Tuesday, 14 May 2013

Book: Petite Mort by Beatrice Hitchman

The novel follows the story of Adèle Roux, a young French girl who goes to Paris hoping to become an actress in the age of silent film. She gets involved with the Durands, André a special effects guru and inventor working for Pathé, and Luce, a famous actress. La Petite Mort is a film that contains a never before seen effect (that is actually never really explained) and a part which Adèle is offered and plays. In 1967 the missing film of la Petite Mort is found and Juliette, a journalist, starts to investigate its disappearance, and the still missing fragment including the 'effect', she also starts interviewing Adèle for what she says will be her memoirs.

This book wasn't quite what I expected it to be, though I did enjoy it! I lived in Paris for 6 months and so the street names, arrondisments and places all seemed familiar to me, though I'm not sure I would have understood the references to the arrondisments (I've explained arrondisments at the bottom of the review for anyone who doesn't know what they are) without having lived in Paris.

I expected that the book would follow Adèle through the making of the film, whereas in reality the film barely got a look in, though it was a necessary ingredient towards telling the story. In a way I guess that this book was more of a coming of age story, for Adèle at least, though I was shocked when I realised just how young she was (during a conversation with Luce she says that she is 17 about half way through the novel). The story was very much that of Adèle's private life, and ultimately about her love life. Though there were interruptions telling of Luce and André's pasts (as well as Juliette's side of investigating the missing film and interviewing Adèle.)

I wasn't too sure what to make of the interruptive style. At first glance it wasn't particularly clear who each chapter was about, with the exception of Adèle's chapters, who it was was written in small letters at the start of the chapter. However once you started reading it became instantly clear who the chapter was about. Adèle and Juliette's point of views were both first person narrative, though they were easy to differentiate as Adèle's was a more day-to-day account, whereas Juliette's was solely based on the film not her personal life. Then Luce and André's point of views were both in the third person and were a lot more compressed time wise, a lot happened in a short space of time. On top of this there were large jumps in the time between their chapters, though this didn't detract from the story as those jumps were necessary to get the story moving.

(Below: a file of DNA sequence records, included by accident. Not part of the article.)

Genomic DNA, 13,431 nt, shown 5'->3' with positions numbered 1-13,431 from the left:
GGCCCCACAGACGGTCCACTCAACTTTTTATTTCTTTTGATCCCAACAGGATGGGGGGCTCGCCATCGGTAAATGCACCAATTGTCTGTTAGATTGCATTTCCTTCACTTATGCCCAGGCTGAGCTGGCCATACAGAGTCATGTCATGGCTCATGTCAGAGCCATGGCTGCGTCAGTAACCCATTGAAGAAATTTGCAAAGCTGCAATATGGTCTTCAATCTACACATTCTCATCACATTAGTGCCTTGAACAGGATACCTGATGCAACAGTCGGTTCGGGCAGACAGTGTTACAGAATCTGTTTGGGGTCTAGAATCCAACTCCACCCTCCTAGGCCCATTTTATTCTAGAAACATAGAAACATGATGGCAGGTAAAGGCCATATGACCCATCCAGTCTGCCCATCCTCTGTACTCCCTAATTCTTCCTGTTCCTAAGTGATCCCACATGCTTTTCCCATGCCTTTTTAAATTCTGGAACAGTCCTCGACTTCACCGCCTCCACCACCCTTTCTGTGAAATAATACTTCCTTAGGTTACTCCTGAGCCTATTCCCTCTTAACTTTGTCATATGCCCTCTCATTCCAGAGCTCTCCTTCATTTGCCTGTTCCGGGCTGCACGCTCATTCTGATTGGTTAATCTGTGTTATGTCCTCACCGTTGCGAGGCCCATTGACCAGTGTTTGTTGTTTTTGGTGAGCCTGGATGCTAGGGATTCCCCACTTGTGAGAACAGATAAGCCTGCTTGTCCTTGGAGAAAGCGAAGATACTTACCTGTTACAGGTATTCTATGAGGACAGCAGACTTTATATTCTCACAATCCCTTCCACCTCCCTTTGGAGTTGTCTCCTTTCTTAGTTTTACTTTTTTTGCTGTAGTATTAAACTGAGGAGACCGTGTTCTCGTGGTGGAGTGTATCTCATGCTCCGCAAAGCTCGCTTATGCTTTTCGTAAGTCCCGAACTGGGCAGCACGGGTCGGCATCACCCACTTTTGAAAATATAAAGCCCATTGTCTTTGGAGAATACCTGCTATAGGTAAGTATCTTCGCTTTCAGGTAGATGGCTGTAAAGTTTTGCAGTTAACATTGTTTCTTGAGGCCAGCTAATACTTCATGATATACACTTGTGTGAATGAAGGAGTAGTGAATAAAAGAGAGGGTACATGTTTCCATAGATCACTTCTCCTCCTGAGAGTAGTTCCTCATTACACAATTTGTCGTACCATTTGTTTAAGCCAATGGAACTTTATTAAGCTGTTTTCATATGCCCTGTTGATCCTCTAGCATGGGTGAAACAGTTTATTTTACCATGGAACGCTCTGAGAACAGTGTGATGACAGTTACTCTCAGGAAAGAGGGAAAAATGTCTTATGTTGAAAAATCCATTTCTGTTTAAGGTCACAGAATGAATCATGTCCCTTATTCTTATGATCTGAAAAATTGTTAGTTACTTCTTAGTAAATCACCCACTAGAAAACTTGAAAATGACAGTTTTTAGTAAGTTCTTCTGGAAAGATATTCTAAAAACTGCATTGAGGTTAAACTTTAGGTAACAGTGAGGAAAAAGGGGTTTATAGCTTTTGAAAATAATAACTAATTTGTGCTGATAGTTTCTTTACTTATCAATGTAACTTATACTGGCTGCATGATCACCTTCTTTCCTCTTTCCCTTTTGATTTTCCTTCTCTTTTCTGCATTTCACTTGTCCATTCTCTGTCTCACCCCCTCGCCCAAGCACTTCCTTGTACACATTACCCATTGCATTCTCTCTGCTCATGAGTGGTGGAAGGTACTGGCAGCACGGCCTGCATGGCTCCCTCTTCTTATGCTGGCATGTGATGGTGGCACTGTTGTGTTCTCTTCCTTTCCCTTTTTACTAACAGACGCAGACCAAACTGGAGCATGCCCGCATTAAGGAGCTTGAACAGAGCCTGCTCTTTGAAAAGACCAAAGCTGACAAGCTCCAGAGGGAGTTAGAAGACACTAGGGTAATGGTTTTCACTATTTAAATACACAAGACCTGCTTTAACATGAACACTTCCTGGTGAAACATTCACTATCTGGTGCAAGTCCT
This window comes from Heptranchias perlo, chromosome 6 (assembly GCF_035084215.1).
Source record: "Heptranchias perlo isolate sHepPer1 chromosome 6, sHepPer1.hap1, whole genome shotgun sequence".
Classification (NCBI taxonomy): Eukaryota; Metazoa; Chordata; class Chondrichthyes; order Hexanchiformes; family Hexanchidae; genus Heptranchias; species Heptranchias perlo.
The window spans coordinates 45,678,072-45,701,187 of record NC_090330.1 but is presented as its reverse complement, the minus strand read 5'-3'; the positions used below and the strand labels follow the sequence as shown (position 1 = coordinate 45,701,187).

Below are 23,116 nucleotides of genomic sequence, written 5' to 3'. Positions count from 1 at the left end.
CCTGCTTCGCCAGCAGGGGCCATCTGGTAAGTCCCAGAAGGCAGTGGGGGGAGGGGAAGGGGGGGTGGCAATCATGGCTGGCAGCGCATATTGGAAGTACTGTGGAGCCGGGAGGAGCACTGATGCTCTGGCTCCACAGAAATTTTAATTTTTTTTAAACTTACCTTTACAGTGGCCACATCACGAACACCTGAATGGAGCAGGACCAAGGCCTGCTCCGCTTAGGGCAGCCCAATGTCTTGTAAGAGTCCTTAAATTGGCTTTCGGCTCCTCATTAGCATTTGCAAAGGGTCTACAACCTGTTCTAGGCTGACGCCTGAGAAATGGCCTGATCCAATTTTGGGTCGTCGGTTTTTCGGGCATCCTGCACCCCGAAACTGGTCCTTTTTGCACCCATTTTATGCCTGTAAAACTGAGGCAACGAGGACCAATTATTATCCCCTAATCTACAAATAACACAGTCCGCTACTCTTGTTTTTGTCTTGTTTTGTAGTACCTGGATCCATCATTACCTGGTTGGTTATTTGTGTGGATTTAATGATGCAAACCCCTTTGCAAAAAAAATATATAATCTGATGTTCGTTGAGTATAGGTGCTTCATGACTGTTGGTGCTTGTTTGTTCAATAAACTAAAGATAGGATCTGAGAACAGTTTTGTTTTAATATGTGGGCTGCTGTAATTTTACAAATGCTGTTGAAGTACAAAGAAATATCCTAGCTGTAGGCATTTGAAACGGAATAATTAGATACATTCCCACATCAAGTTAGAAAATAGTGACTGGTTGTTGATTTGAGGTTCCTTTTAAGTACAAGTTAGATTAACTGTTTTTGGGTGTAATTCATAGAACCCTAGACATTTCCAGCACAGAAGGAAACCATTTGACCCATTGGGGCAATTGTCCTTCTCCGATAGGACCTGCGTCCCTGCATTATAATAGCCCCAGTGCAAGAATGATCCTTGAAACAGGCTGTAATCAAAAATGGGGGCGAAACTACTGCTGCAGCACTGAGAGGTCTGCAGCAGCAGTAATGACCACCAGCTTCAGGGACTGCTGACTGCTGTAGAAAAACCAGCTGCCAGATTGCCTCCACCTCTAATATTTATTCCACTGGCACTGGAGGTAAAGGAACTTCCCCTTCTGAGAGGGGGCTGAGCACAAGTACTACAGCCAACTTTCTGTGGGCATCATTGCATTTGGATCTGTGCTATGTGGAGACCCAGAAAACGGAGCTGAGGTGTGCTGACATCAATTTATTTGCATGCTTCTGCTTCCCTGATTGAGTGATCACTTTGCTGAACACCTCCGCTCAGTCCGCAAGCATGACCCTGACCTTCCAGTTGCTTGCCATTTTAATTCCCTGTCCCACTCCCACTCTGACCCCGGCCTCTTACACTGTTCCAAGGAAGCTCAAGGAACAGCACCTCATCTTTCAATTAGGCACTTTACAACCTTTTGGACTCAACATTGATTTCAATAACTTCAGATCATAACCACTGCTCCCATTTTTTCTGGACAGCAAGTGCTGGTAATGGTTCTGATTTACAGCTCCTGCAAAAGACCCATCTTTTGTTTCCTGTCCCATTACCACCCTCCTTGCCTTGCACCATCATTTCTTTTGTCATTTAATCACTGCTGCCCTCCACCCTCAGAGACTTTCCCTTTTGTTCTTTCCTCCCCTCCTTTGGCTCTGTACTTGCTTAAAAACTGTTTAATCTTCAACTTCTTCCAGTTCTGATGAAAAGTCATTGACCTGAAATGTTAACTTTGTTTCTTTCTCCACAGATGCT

The twist that is mentioned in the blurb: I did not see it coming. I was convinced that I had it figured out when something happened that I wasn't expecting, but then it took me right up until Juliette started to explain what happened to Juliette that I really got what it was! As a piece of suspense writing this was fantastic! Hats off to Ms. Hitchman.

I would recommend this book in the blink of an eye, I found that Adèle's story was captivating, and each of the characters had a depth to then that really added more to the story, gripping and surprising!